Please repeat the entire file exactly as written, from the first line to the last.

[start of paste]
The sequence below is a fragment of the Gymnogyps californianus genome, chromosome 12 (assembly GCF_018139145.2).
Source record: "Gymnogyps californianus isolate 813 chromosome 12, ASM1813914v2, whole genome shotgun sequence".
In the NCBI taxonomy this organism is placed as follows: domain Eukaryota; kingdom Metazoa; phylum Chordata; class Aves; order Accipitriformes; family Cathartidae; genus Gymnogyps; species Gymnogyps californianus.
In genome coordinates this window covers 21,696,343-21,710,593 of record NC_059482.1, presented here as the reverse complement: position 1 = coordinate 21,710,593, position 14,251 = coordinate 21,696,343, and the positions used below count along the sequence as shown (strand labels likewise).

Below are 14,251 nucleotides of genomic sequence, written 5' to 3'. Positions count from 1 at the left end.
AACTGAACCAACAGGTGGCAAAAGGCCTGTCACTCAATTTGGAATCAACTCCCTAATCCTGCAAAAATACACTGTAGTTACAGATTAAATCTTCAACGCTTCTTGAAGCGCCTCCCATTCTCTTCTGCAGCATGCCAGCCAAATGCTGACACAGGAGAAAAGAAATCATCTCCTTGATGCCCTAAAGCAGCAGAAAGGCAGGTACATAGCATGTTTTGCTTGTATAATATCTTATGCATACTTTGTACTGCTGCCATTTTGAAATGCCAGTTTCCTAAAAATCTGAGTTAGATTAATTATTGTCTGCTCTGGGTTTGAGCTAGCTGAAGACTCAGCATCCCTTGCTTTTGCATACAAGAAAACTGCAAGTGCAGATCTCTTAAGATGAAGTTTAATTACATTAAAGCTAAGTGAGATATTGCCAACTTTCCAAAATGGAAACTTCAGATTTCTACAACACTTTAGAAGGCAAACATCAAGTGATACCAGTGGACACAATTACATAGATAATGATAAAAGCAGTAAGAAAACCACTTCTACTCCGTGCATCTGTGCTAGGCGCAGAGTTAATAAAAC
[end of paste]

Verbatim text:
The sequence below is a fragment of the Gymnogyps californianus genome, chromosome 12 (assembly GCF_018139145.2).
Source record: "Gymnogyps californianus isolate 813 chromosome 12, ASM1813914v2, whole genome shotgun sequence".
In the NCBI taxonomy this organism is placed as follows: domain Eukaryota; kingdom Metazoa; phylum Chordata; class Aves; order Accipitriformes; family Cathartidae; genus Gymnogyps; species Gymnogyps californianus.
In genome coordinates this window covers 21,696,343-21,710,593 of record NC_059482.1, presented here as the reverse complement: position 1 = coordinate 21,710,593, position 14,251 = coordinate 21,696,343, and the positions used below count along the sequence as shown (strand labels likewise).

Below are 14,251 nucleotides of genomic sequence, written 5' to 3'. Positions count from 1 at the left end.
AACTGAACCAACAGGTGGCAAAAGGCCTGTCACTCAATTTGGAATCAACTCCCTAATCCTGCAAAAATACACTGTAGTTACAGATTAAATCTTCAACGCTTCTTGAAGCGCCTCCCATTCTCTTCTGCAGCATGCCAGCCAAATGCTGACACAGGAGAAAAGAAATCATCTCCTTGATGCCCTAAAGCAGCAGAAAGGCAGGTACATAGCATGTTTTGCTTGTATAATATCTTATGCATACTTTGTACTGCTGCCATTTTGAAATGCCAGTTTCCTAAAAATCTGAGTTAGATTAATTATTGTCTGCTCTGGGTTTGAGCTAGCTGAAGACTCAGCATCCCTTGCTTTTGCATACAAGAAAACTGCAAGTGCAGATCTCTTAAGATGAAGTTTAATTACATTAAAGCTAAGTGAGATATTGCCAACTTTCCAAAATGGAAACTTCAGATTTCTACAACACTTTAGAAGGCAAACATCAAGTGATACCAGTGGACACAATTACATAGATAATGATAAAAGCAGTAAGAAAACCACTTCTACTCCGTGCATCTGTGCTAGGCGCAGAGTTAATAAAAC